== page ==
phi ~ icar_normal_lpdf(N, node1, node2);
}
generated quantities {
vector[N] eta = log_E + beta0 + x * betas + convolved_re * sigma;
vector[N] mu = exp(eta);
int y_rep[N];
if (max(eta) > 20) {
// avoid overflow in poisson_log_rng
print("max eta too big: ", max(eta));
for (n in 1:N)
y_rep[n] = -1;
} else {
for (n in 1:N)
y_rep[n] = poisson_log_rng(eta[n]);
}
}


In the model, the logit_rho parameter is used to represent a value in unconstrained space. However, the constrained parameter rho , defined as rho = inv_logit(logit_rho) , plays a crucial role in scaling random effects and contributing to the likelihood function.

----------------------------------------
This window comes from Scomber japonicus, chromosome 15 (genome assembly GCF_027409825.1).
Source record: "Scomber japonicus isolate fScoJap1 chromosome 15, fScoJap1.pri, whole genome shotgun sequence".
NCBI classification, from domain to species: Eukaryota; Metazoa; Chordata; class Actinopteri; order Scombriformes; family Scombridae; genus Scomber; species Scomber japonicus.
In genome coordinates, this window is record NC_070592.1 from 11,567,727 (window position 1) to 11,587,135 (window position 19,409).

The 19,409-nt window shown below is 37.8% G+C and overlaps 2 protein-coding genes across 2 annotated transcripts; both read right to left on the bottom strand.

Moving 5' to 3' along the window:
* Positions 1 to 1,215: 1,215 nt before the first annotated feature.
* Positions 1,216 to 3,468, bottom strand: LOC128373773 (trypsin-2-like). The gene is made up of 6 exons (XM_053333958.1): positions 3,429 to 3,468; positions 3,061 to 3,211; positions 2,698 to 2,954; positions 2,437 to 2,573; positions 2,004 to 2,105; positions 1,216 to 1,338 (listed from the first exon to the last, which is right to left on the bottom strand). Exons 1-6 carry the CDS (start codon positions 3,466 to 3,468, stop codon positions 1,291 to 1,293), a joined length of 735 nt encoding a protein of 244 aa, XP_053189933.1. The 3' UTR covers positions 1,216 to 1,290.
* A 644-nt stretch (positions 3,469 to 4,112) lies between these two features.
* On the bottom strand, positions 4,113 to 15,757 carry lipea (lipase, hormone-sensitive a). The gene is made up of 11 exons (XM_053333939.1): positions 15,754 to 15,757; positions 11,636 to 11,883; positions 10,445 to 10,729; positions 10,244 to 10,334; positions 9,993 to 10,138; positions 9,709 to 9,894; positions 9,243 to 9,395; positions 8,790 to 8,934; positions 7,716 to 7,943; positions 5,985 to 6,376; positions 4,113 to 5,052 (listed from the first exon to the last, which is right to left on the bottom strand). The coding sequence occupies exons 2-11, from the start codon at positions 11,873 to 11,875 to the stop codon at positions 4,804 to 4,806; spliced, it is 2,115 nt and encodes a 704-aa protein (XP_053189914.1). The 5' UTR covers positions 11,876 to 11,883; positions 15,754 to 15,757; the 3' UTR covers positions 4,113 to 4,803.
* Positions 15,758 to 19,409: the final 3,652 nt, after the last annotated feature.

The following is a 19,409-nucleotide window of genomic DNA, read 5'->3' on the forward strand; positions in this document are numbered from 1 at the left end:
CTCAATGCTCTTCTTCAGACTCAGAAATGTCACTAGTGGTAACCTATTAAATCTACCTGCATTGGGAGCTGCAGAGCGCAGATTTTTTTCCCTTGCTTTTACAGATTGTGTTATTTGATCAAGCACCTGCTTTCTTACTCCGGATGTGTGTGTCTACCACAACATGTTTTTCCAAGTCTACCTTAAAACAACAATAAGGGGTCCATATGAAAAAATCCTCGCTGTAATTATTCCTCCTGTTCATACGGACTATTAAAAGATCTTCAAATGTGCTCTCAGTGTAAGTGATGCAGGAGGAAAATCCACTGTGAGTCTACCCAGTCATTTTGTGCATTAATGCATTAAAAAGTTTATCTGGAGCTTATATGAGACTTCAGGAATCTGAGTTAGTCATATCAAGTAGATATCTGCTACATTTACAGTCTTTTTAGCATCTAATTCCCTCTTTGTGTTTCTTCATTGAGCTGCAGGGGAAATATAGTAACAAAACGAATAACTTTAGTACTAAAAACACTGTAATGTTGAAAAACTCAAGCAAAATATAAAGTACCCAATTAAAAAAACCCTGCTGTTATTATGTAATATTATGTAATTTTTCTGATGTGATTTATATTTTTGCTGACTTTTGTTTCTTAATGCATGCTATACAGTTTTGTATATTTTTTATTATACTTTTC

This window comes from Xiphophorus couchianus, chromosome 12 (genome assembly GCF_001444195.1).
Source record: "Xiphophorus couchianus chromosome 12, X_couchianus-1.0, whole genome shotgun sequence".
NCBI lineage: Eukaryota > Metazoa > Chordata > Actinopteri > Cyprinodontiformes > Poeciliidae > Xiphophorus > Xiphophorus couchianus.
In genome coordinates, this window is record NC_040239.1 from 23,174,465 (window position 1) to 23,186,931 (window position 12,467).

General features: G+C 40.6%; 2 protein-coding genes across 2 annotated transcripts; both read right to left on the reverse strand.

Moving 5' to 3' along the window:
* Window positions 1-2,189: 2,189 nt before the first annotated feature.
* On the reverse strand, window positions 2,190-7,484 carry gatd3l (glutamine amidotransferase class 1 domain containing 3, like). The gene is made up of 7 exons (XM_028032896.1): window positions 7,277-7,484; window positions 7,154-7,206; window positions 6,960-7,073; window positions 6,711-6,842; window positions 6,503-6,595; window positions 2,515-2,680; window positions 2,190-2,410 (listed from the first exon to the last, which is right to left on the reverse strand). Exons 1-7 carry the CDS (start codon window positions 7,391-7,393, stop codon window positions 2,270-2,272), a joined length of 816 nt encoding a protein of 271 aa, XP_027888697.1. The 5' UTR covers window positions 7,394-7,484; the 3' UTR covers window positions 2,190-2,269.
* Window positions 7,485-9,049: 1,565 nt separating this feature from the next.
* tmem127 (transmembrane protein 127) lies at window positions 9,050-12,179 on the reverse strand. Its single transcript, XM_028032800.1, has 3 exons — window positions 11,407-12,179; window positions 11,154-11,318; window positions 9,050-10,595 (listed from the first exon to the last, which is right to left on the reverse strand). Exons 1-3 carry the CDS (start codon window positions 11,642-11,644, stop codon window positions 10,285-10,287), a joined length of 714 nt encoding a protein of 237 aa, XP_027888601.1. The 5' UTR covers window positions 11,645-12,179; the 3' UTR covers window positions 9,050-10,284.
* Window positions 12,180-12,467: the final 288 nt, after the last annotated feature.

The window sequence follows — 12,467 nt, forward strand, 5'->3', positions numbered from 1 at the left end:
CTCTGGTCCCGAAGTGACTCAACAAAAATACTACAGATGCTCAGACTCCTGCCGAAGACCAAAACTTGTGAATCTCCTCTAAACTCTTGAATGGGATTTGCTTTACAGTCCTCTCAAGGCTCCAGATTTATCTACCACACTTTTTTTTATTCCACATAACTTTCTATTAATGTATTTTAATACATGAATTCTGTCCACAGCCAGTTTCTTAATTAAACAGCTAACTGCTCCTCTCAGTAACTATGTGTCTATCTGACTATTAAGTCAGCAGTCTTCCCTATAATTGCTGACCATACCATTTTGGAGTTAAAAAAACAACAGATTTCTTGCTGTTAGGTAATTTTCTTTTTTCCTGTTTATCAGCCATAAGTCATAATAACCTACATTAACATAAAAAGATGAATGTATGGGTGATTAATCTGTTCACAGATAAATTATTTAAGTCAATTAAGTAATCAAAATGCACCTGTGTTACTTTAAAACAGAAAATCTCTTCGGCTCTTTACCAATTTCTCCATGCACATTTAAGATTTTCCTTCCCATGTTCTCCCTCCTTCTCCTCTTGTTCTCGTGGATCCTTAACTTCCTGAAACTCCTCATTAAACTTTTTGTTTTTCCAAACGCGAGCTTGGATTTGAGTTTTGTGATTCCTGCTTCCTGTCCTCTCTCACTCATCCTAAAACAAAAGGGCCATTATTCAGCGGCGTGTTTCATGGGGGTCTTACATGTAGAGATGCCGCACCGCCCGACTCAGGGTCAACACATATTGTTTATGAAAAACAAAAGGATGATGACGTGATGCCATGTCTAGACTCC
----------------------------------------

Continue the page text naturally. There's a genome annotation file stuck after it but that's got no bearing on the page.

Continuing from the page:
My question revolves around whether it’s necessary to adjust the target in the Stan model to account for the transformation from logit_rho to rho . In other words, should we incorporate the Jacobian term to the target to ensure that the parameter transformation is correctly handled?

In particular, let if we call inv_logit theta, we have \theta = {\rm logit}(\rho). Hence,
\rho = \frac{e^\theta}{1 + e^\theta} \implies \frac{{\partial} \rho}{{\partial} \theta} = \frac{e^\theta}{(1 + e^\theta)^2}.

This could be incorporated to the target as follows

target += logit_rho - 2 * log1p(exp(logit_rho));


Is my understanding and approach to incorporating the Jacobian term correct for this particular Stan model?

Thanks

Hi! No, you don’t need a Jacobian here as logit_rho is the parameter that is being sampled by Stan (i.e., it’s defined within the parameter block) and it’s the one for which you define the prior in the model block. rho is simply a function of the logit_rho.